Long before dawn, Callie was awake, dressed and headed to her car. The night’s light snowfall and freezing temperatures meant she needed to clear the car windows. She shivered as she crunched across the parking lot, adjusting her hood to shield herself from the biting wind.

The long frigid days, dark gray skies and never-ending work hours left her weary. This morning she had been reluctant to leave her warm bed. She fantasized, imagined pulling the covers over her head, forgetting her responsibilities and letting sleep take her. The boss would not approve, and her meager paycheck would be lighter than she could afford.

The car blasted freezing air through the heater, and she hit the button for the rear defogger. It would clear the back window while she chipped ice and snow from the windshield. She worked quickly, eager to avoid the wind and blowing snow.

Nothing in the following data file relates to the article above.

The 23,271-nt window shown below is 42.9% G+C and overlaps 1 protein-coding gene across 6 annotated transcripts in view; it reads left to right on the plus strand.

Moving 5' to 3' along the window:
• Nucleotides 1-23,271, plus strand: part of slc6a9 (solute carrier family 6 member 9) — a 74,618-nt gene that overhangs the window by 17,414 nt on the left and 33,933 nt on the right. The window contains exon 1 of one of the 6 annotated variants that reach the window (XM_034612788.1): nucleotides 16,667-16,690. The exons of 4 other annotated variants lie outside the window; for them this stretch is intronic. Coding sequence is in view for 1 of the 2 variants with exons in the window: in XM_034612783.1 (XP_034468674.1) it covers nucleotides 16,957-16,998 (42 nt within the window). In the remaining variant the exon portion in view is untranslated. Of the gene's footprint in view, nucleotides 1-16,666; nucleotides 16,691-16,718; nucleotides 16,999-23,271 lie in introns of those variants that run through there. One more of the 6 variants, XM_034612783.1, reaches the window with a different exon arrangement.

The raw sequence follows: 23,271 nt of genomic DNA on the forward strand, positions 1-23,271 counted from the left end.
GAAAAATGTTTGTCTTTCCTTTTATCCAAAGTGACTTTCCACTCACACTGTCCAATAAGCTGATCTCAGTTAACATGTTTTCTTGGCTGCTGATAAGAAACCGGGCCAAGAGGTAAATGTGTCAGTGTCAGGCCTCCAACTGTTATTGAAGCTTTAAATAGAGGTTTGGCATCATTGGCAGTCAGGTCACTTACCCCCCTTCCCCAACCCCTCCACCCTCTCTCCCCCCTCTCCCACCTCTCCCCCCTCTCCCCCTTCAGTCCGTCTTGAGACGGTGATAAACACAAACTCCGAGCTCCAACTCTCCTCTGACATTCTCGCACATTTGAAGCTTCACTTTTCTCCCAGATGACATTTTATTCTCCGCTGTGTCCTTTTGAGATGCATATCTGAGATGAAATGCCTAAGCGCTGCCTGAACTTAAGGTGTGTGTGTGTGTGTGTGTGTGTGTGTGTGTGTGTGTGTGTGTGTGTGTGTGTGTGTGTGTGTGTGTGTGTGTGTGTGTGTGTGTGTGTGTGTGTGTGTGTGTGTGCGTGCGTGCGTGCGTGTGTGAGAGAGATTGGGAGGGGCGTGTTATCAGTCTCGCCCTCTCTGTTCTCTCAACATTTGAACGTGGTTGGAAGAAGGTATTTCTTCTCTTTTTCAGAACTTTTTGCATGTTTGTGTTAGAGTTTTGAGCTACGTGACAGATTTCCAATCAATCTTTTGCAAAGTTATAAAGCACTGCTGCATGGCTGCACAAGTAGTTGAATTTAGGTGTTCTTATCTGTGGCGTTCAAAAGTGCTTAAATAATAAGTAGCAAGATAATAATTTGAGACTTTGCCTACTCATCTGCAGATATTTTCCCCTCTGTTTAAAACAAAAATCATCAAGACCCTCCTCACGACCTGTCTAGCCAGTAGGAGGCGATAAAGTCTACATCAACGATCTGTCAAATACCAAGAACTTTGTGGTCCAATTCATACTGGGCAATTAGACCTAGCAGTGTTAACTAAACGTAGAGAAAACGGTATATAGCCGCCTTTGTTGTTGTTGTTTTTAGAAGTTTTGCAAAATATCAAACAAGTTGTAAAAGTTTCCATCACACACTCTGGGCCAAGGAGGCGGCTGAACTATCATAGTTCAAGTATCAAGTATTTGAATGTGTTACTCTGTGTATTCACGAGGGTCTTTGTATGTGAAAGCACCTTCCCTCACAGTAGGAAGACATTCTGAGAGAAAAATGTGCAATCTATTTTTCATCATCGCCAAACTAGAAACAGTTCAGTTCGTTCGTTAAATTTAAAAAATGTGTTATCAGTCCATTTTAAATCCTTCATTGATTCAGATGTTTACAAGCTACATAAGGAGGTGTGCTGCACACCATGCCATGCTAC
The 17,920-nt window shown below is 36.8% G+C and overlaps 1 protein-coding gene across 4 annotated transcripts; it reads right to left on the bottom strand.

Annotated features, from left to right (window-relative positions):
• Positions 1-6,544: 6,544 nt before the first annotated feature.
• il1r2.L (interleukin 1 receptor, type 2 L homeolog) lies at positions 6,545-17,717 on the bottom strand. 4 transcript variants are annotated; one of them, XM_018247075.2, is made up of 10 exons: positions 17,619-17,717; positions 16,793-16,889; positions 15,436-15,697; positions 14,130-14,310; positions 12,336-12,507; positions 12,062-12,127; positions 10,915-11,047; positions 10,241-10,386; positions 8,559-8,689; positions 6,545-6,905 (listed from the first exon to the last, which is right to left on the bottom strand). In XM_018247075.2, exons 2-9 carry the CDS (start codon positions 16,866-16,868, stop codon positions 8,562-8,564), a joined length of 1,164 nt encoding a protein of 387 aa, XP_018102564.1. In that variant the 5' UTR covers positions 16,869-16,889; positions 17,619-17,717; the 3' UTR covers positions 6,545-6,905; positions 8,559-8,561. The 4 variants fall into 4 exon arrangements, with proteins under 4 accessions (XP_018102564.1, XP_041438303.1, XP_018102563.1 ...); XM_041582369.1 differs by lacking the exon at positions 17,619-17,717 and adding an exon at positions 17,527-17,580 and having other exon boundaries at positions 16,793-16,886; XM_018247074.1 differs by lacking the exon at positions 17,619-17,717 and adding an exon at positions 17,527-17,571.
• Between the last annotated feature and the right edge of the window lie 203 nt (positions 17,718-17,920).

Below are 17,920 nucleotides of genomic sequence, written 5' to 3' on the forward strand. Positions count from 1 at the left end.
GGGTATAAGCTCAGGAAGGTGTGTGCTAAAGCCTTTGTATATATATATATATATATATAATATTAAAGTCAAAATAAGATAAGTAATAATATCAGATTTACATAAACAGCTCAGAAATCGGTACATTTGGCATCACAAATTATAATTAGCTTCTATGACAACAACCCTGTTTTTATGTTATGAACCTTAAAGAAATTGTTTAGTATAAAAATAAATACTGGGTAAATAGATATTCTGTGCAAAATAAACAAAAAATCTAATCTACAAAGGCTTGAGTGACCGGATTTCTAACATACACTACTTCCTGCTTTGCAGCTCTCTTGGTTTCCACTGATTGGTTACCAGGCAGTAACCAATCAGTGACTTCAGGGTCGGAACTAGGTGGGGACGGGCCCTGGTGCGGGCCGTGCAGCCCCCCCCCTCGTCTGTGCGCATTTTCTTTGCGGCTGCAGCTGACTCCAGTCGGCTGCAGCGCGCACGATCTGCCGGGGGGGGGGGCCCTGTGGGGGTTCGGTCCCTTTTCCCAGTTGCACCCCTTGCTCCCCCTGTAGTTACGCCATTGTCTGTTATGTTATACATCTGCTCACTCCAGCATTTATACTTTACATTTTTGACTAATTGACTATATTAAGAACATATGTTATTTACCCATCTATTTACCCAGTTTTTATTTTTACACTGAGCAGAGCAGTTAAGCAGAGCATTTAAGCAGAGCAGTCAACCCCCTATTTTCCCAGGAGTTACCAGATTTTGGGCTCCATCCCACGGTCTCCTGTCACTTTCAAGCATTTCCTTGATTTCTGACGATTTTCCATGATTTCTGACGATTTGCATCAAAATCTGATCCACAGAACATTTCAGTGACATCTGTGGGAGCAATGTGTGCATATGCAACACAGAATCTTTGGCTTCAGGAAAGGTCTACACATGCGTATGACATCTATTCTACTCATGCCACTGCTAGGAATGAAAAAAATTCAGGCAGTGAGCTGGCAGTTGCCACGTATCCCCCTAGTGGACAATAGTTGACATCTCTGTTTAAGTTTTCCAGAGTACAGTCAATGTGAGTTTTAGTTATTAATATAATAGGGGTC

The door squeaked as Callie tossed the snow scraper in the back seat and slammed the door closed. She blew on her hands, creating heavy clouds in the still cold car.

“The forecast calls for another cold day, today,” the voice chirped from the radio.

“Who would have guessed?” Callie responded as she drove.

“Didn’t the groundhog predict an early spring?” the voice continued.

“Could have fooled me.”

“Don’t hold your breath, but we’re predicting a warm-up for next week.”

“Promises, promises,” Callie grumbled.

“No, really folks, it looks like we might be able to shed a few layers by next Tuesday or Wednesday.”

“You’re pretty optimistic. Besides, aren’t you guys wrong half the time?”

The station switched to music and Callie noticed a slight orange glow of dawn tinting the sky.

Darkness ebbed as she drove. Her car was almost lukewarm when she pulled into the work parking lot. She hunched, head down, as she braved the walk to the entrance.

Beside the door, a purple splotch lay on the ground.

“Why can’t people put their trash in the bin?” she wondered as she stooped to grab it.

But it wasn’t trash. Confused, Callie brushed back the snow. There, sheltered from the worst of the weather, purple crocus emerged from their hibernation. The tiny heralds boldly proclaimed winter’s end. Hope washed the bitterness from her soul and buoyed her tired body.

“Spring is here,” she whispered.


Keep on writing.

Jo Hawk The Writer

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